Does the show have a support act? Perhaps they often have local support and want to make sure that if it's an analog board they don't have to share channels.
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Lee Brenkman

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Re: Rider language
« Reply #6 on: February 27, 2013, 03:12:20 pm »

Riders often have boilerplate language, and are supplied by management.

Call and advance it.

Has anyone seen a rider listing a PM3K as acceptable lately?

Indeed, many agents and management companies just "cut and paste" whole blocks of text from the rider for their most successful act (either current or in the past) and put it in ALL of their contract riders.

Yes, CALL and advance it.  When you talk to the person(s) who will actually be doing the show you often get a clear, realistic perspective.   Sometimes not though, if the artist is an "on the way up or on the way down" delusional "superstar"

I have, in the last six months, seen one, and only one, rider that listed a Yamaha PM3K as acceptable.
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Jason Raboin

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Re: Rider language
« Reply #7 on: February 27, 2013, 03:38:37 pm »

An agent or manager probably pieced together the rider by cutting and pasting sections of old riders or possible even riders from other acts they work with. 

I recently saw a rider come through with some parts that I had written 10 years ago.  It then went on to ask for different things in another section and had an input list that didn't correspond to either.  It would be easier if agents didn't send out tech riders at all.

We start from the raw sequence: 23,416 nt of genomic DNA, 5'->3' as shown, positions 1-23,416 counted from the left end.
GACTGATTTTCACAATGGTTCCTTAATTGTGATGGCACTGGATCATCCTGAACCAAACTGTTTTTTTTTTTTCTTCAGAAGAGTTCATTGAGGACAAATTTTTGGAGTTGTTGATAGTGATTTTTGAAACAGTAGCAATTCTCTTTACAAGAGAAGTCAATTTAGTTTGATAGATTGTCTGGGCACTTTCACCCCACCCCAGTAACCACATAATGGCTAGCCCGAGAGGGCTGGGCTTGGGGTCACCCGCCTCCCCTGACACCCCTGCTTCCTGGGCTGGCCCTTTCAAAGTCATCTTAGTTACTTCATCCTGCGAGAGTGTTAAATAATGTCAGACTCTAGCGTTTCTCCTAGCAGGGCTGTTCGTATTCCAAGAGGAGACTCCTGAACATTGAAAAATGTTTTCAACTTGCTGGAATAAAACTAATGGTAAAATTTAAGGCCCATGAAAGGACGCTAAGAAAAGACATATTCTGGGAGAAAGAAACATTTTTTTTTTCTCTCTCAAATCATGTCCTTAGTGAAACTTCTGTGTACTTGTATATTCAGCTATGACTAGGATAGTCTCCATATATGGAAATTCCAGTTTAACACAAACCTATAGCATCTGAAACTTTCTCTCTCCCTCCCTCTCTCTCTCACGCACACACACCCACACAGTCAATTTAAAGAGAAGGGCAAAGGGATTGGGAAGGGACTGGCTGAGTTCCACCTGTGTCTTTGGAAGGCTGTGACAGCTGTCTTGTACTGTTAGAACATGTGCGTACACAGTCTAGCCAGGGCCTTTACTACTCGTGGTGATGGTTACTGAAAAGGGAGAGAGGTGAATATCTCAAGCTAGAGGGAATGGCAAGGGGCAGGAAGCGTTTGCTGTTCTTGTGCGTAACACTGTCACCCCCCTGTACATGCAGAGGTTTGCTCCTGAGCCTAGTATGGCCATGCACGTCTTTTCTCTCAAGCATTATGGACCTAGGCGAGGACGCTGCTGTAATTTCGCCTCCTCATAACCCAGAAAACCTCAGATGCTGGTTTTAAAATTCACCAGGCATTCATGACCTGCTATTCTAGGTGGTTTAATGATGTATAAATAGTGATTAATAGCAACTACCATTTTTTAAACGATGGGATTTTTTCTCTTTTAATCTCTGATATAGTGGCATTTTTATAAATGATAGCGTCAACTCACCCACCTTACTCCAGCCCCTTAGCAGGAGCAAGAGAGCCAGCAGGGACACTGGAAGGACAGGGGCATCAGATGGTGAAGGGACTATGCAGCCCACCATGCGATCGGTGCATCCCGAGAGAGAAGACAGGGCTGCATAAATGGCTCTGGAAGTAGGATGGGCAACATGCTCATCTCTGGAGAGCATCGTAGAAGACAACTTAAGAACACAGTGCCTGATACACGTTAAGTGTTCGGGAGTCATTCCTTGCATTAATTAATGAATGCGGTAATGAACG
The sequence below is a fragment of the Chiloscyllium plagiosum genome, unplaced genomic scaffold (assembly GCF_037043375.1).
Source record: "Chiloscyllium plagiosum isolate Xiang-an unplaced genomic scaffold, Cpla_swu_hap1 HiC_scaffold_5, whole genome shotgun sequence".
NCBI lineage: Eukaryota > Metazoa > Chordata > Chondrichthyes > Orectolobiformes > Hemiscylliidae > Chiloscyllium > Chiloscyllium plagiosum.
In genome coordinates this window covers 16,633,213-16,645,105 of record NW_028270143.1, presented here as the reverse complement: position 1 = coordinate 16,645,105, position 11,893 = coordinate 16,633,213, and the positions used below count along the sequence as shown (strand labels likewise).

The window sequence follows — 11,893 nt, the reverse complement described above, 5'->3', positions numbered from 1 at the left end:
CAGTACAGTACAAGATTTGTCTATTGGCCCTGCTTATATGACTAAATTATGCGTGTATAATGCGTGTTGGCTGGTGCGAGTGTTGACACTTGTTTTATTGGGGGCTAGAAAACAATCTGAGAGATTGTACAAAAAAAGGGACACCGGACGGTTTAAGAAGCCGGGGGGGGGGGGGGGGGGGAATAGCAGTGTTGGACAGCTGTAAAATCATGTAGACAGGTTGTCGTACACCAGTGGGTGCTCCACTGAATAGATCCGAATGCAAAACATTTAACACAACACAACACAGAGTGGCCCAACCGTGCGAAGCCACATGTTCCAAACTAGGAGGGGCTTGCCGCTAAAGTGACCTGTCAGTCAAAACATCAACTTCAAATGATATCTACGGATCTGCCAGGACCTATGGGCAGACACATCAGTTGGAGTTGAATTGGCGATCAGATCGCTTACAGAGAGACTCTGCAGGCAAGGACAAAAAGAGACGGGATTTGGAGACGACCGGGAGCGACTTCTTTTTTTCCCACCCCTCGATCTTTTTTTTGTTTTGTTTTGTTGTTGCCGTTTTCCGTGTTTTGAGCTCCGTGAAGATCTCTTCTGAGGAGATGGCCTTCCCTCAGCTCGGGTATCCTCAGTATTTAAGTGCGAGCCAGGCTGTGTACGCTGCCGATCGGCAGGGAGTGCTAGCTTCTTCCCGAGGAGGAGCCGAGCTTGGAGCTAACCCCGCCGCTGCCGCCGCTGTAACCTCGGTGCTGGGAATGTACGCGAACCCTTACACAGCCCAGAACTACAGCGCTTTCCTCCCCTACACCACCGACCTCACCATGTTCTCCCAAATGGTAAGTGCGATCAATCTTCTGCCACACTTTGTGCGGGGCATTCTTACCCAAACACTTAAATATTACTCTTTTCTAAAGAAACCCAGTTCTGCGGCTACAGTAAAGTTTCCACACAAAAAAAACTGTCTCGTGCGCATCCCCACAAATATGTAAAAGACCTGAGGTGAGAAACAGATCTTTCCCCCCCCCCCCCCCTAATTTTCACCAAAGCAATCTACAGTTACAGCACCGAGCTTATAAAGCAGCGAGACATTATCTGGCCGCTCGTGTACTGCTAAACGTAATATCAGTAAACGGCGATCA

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dick rees

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Re: Rider language
« Reply #8 on: February 27, 2013, 05:22:28 pm »

An agent or manager probably pieced together the rider by cutting and pasting sections of old riders or possible even riders from other acts they work with. 

I recently saw a rider come through with some parts that I had written 10 years ago.  It then went on to ask for different things in another section and had an input list that didn't correspond to either.  It would be easier if agents didn't send out tech riders at all.

I just got back from a meeting with a group for whom I'll be helping with sound tomorrow.  There were nine performers and a composer.  None of them had any idea what they needed, what they were bringing (cello player on tour didn't bring his DPA mic......what, it's too big?) or what if any back-line had been requested from the venue.  I don't know who's handling their tour arrangements (singers husband????), but it's certainly not an agency.

I was right there with them and they were close to clueless.
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Jay Barracato

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Re: Rider language
« Reply #9 on: February 27, 2013, 05:34:06 pm »

Twice this year, I have given the stage tech an input list that is 4 channels long and had it be messed up when I walked up to the desk.

And what is it about horn players not being able to make soundcheck. Every time I have a band with a horn section they are no where to be found for soundcheck. And that included the band where the horn player was the band leader.